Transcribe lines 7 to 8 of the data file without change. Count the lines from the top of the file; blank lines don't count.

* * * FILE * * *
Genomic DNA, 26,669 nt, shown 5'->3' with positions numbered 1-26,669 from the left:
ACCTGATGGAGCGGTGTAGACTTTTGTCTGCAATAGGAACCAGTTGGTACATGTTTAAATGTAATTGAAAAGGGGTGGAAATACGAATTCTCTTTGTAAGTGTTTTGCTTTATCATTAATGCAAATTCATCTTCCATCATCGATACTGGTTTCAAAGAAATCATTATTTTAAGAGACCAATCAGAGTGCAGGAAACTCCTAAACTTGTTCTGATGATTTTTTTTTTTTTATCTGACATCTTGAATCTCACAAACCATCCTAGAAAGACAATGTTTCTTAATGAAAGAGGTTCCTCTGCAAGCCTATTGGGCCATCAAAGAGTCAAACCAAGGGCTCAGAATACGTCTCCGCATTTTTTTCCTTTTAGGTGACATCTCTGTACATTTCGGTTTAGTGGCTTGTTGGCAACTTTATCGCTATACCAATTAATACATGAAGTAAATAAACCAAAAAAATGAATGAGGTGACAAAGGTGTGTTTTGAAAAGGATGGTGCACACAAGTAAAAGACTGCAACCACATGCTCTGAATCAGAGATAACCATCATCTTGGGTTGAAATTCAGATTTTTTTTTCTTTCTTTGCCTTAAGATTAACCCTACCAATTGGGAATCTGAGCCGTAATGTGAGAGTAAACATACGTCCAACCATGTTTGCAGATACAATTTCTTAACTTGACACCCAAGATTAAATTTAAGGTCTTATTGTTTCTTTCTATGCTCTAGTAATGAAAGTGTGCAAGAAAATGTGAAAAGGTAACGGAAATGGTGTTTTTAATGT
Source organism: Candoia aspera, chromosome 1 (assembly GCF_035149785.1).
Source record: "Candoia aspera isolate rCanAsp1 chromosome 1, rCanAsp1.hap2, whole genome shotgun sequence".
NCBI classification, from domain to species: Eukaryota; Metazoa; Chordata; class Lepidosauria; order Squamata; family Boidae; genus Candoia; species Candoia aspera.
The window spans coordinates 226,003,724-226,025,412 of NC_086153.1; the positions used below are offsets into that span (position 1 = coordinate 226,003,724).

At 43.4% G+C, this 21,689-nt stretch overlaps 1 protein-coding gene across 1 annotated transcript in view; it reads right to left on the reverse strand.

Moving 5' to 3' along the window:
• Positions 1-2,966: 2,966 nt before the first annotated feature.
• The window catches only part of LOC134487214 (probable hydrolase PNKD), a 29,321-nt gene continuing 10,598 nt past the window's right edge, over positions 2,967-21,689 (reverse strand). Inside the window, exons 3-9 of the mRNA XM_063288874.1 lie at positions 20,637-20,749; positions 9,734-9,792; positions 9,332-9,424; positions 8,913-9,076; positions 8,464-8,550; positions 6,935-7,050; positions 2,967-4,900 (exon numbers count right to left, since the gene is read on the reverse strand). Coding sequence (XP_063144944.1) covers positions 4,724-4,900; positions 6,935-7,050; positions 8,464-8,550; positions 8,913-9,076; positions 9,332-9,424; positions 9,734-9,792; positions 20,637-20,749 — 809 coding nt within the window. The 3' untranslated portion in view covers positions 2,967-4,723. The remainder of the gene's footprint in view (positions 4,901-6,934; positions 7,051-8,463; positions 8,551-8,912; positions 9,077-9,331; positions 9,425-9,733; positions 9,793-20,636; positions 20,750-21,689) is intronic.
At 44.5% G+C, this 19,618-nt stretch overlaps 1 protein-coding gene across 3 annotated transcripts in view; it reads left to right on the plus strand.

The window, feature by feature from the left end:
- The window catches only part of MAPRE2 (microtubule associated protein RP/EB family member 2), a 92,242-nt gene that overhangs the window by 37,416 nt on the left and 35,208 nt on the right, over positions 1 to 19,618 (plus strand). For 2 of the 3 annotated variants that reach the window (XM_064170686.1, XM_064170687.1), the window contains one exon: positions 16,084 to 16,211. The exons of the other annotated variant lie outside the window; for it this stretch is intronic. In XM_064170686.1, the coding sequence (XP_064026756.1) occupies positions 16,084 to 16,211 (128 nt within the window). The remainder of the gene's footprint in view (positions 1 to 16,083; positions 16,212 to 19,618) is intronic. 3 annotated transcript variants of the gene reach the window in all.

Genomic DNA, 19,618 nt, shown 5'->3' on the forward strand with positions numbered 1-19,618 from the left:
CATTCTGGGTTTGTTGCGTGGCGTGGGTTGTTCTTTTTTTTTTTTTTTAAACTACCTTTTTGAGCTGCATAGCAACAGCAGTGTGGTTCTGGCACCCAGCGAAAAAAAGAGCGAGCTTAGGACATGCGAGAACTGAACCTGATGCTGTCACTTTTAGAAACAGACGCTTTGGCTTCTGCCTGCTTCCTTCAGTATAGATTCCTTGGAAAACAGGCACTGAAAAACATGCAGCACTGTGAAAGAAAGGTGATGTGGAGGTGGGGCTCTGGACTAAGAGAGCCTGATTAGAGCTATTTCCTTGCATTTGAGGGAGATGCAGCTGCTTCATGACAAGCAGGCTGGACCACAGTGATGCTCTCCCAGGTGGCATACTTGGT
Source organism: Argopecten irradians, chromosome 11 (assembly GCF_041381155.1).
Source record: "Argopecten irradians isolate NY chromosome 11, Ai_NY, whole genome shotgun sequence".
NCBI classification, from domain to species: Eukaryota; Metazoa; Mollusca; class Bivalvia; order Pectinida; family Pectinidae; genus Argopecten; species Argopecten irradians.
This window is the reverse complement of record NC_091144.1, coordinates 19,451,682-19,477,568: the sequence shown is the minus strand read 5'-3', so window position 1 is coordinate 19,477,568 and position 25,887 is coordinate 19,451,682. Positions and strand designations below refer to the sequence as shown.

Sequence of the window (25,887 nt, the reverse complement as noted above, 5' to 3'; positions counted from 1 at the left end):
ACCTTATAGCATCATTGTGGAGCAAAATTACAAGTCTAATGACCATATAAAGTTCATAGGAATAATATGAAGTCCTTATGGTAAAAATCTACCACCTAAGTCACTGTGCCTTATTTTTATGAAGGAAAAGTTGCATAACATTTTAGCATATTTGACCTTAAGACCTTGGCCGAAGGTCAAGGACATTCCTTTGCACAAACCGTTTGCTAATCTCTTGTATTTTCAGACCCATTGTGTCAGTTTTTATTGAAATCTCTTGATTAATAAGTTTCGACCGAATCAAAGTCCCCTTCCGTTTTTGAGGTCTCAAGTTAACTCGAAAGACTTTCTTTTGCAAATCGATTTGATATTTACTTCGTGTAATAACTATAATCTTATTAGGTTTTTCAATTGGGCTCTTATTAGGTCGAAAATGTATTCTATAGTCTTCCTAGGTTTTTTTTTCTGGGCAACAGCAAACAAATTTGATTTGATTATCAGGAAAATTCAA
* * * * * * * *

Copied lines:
At 43.4% G+C, this 21,689-nt stretch overlaps 1 protein-coding gene across 1 annotated transcript in view; it reads right to left on the reverse strand.

Moving 5' to 3' along the window: